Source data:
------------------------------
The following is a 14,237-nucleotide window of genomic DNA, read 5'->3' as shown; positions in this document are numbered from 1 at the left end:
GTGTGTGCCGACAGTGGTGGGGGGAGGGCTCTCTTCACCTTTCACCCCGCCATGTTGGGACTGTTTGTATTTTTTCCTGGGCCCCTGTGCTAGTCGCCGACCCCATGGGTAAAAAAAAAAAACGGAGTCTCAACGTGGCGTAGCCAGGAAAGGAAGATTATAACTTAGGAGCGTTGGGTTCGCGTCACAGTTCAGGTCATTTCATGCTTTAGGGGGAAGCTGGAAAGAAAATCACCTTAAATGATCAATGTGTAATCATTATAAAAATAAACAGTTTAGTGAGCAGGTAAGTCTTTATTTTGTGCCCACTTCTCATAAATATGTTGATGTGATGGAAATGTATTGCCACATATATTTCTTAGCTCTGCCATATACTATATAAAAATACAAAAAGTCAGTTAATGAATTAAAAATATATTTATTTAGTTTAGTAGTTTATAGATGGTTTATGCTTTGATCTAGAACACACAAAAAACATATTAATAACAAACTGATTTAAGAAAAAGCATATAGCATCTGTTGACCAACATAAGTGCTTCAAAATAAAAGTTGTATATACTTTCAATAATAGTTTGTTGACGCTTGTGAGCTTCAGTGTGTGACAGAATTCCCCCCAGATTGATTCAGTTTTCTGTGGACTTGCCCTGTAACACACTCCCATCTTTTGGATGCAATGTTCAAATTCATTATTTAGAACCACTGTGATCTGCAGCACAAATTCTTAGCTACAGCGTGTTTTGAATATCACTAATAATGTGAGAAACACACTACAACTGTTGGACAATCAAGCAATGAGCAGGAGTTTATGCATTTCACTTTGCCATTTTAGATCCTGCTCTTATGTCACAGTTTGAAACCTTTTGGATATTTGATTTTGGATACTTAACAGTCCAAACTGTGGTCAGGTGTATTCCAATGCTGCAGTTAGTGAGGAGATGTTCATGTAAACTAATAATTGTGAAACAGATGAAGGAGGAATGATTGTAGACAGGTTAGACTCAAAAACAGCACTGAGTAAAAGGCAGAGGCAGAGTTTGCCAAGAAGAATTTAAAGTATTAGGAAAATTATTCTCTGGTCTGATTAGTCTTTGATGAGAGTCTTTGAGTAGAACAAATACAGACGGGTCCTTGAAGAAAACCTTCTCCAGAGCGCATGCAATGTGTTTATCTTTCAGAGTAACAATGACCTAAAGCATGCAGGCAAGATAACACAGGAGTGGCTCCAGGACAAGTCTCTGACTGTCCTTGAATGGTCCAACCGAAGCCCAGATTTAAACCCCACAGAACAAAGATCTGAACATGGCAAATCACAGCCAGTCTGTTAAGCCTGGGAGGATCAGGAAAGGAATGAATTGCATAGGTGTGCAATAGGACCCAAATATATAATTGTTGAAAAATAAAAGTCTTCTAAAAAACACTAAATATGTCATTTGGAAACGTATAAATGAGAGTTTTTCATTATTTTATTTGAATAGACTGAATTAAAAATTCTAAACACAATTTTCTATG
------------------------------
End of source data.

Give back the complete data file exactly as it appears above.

The following is a 14,237-nucleotide window of genomic DNA, read 5'->3' as shown; positions in this document are numbered from 1 at the left end:
GTGTGTGCCGACAGTGGTGGGGGGAGGGCTCTCTTCACCTTTCACCCCGCCATGTTGGGACTGTTTGTATTTTTTCCTGGGCCCCTGTGCTAGTCGCCGACCCCATGGGTAAAAAAAAAAAACGGAGTCTCAACGTGGCGTAGCCAGGAAAGGAAGATTATAACTTAGGAGCGTTGGGTTCGCGTCACAGTTCAGGTCATTTCATGCTTTAGGGGGAAGCTGGAAAGAAAATCACCTTAAATGATCAATGTGTAATCATTATAAAAATAAACAGTTTAGTGAGCAGGTAAGTCTTTATTTTGTGCCCACTTCTCATAAATATGTTGATGTGATGGAAATGTATTGCCACATATATTTCTTAGCTCTGCCATATACTATATAAAAATACAAAAAGTCAGTTAATGAATTAAAAATATATTTATTTAGTTTAGTAGTTTATAGATGGTTTATGCTTTGATCTAGAACACACAAAAAACATATTAATAACAAACTGATTTAAGAAAAAGCATATAGCATCTGTTGACCAACATAAGTGCTTCAAAATAAAAGTTGTATATACTTTCAATAATAGTTTGTTGACGCTTGTGAGCTTCAGTGTGTGACAGAATTCCCCCCAGATTGATTCAGTTTTCTGTGGACTTGCCCTGTAACACACTCCCATCTTTTGGATGCAATGTTCAAATTCATTATTTAGAACCACTGTGATCTGCAGCACAAATTCTTAGCTACAGCGTGTTTTGAATATCACTAATAATGTGAGAAACACACTACAACTGTTGGACAATCAAGCAATGAGCAGGAGTTTATGCATTTCACTTTGCCATTTTAGATCCTGCTCTTATGTCACAGTTTGAAACCTTTTGGATATTTGATTTTGGATACTTAACAGTCCAAACTGTGGTCAGGTGTATTCCAATGCTGCAGTTAGTGAGGAGATGTTCATGTAAACTAATAATTGTGAAACAGATGAAGGAGGAATGATTGTAGACAGGTTAGACTCAAAAACAGCACTGAGTAAAAGGCAGAGGCAGAGTTTGCCAAGAAGAATTTAAAGTATTAGGAAAATTATTCTCTGGTCTGATTAGTCTTTGATGAGAGTCTTTGAGTAGAACAAATACAGACGGGTCCTTGAAGAAAACCTTCTCCAGAGCGCATGCAATGTGTTTATCTTTCAGAGTAACAATGACCTAAAGCATGCAGGCAAGATAACACAGGAGTGGCTCCAGGACAAGTCTCTGACTGTCCTTGAATGGTCCAACCGAAGCCCAGATTTAAACCCCACAGAACAAAGATCTGAACATGGCAAATCACAGCCAGTCTGTTAAGCCTGGGAGGATCAGGAAAGGAATGAATTGCATAGGTGTGCAATAGGACCCAAATATATAATTGTTGAAAAATAAAAGTCTTCTAAAAAACACTAAATATGTCATTTGGAAACGTATAAATGAGAGTTTTTCATTATTTTATTTGAATAGACTGAATTAAAAATTCTAAACACAATTTTCTATG